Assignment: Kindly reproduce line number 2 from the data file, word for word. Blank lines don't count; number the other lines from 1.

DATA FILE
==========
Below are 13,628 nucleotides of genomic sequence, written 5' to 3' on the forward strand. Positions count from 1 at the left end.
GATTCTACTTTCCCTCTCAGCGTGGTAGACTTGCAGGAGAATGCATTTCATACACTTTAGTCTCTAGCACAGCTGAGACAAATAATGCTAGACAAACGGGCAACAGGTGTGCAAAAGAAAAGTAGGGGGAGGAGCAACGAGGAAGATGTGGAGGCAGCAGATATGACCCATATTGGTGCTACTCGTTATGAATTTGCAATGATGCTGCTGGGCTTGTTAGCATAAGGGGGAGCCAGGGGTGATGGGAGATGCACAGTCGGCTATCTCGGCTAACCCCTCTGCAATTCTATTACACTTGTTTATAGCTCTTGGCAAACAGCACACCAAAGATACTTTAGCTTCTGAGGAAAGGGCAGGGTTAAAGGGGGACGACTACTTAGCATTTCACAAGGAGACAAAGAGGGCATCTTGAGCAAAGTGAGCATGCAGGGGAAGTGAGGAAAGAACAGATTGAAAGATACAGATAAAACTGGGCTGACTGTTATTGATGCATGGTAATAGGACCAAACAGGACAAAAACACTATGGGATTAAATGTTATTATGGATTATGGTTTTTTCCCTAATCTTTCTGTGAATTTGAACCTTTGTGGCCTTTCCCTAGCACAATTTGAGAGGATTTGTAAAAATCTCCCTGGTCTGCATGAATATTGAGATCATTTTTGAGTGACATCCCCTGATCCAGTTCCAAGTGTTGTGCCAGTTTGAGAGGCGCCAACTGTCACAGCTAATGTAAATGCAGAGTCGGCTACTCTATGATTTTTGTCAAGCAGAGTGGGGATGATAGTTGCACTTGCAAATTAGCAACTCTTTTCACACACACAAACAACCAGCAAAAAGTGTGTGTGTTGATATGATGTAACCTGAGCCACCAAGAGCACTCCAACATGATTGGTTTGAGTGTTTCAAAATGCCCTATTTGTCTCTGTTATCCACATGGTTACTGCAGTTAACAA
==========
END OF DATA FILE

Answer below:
GATTCTACTTTCCCTCTCAGCGTGGTAGACTTGCAGGAGAATGCATTTCATACACTTTAGTCTCTAGCACAGCTGAGACAAATAATGCTAGACAAACGGGCAACAGGTGTGCAAAAGAAAAGTAGGGGGAGGAGCAACGAGGAAGATGTGGAGGCAGCAGATATGACCCATATTGGTGCTACTCGTTATGAATTTGCAATGATGCTGCTGGGCTTGTTAGCATAAGGGGGAGCCAGGGGTGATGGGAGATGCACAGTCGGCTATCTCGGCTAACCCCTCTGCAATTCTATTACACTTGTTTATAGCTCTTGGCAAACAGCACACCAAAGATACTTTAGCTTCTGAGGAAAGGGCAGGGTTAAAGGGGGACGACTACTTAGCATTTCACAAGGAGACAAAGAGGGCATCTTGAGCAAAGTGAGCATGCAGGGGAAGTGAGGAAAGAACAGATTGAAAGATACAGATAAAACTGGGCTGACTGTTATTGATGCATGGTAATAGGACCAAACAGGACAAAAACACTATGGGATTAAATGTTATTATGGATTATGGTTTTTTCCCTAATCTTTCTGTGAATTTGAACCTTTGTGGCCTTTCCCTAGCACAATTTGAGAGGATTTGTAAAAATCTCCCTGGTCTGCATGAATATTGAGATCATTTTTGAGTGACATCCCCTGATCCAGTTCCAAGTGTTGTGCCAGTTTGAGAGGCGCCAACTGTCACAGCTAATGTAAATGCAGAGTCGGCTACTCTATGATTTTTGTCAAGCAGAGTGGGGATGATAGTTGCACTTGCAAATTAGCAACTCTTTTCACACACACAAACAACCAGCAAAAAGTGTGTGTGTTGATATGATGTAACCTGAGCCACCAAGAGCACTCCAACATGATTGGTTTGAGTGTTTCAAAATGCCCTATTTGTCTCTGTTATCCACATGGTTACTGCAGTTAACAA